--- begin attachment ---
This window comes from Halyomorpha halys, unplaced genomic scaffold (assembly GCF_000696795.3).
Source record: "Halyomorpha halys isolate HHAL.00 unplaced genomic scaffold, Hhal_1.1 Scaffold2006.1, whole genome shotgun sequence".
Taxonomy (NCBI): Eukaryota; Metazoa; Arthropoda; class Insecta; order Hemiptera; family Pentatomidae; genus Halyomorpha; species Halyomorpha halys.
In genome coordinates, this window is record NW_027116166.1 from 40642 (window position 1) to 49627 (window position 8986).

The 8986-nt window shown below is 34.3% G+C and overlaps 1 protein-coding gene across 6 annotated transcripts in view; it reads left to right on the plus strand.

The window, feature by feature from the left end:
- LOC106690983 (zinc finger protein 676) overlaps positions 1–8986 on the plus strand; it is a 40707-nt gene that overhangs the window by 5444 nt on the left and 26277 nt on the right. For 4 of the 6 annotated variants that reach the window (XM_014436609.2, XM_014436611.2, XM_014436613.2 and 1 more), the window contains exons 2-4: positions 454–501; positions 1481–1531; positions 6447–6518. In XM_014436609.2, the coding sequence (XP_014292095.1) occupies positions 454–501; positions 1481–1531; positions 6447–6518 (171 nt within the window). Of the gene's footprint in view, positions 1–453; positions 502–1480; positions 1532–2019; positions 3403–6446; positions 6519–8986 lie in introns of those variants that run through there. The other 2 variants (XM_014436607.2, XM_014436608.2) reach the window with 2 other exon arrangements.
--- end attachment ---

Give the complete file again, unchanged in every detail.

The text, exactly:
This window comes from Halyomorpha halys, unplaced genomic scaffold (assembly GCF_000696795.3).
Source record: "Halyomorpha halys isolate HHAL.00 unplaced genomic scaffold, Hhal_1.1 Scaffold2006.1, whole genome shotgun sequence".
Taxonomy (NCBI): Eukaryota; Metazoa; Arthropoda; class Insecta; order Hemiptera; family Pentatomidae; genus Halyomorpha; species Halyomorpha halys.
In genome coordinates, this window is record NW_027116166.1 from 40642 (window position 1) to 49627 (window position 8986).

The 8986-nt window shown below is 34.3% G+C and overlaps 1 protein-coding gene across 6 annotated transcripts in view; it reads left to right on the plus strand.

The window, feature by feature from the left end:
- LOC106690983 (zinc finger protein 676) overlaps positions 1–8986 on the plus strand; it is a 40707-nt gene that overhangs the window by 5444 nt on the left and 26277 nt on the right. For 4 of the 6 annotated variants that reach the window (XM_014436609.2, XM_014436611.2, XM_014436613.2 and 1 more), the window contains exons 2-4: positions 454–501; positions 1481–1531; positions 6447–6518. In XM_014436609.2, the coding sequence (XP_014292095.1) occupies positions 454–501; positions 1481–1531; positions 6447–6518 (171 nt within the window). Of the gene's footprint in view, positions 1–453; positions 502–1480; positions 1532–2019; positions 3403–6446; positions 6519–8986 lie in introns of those variants that run through there. The other 2 variants (XM_014436607.2, XM_014436608.2) reach the window with 2 other exon arrangements.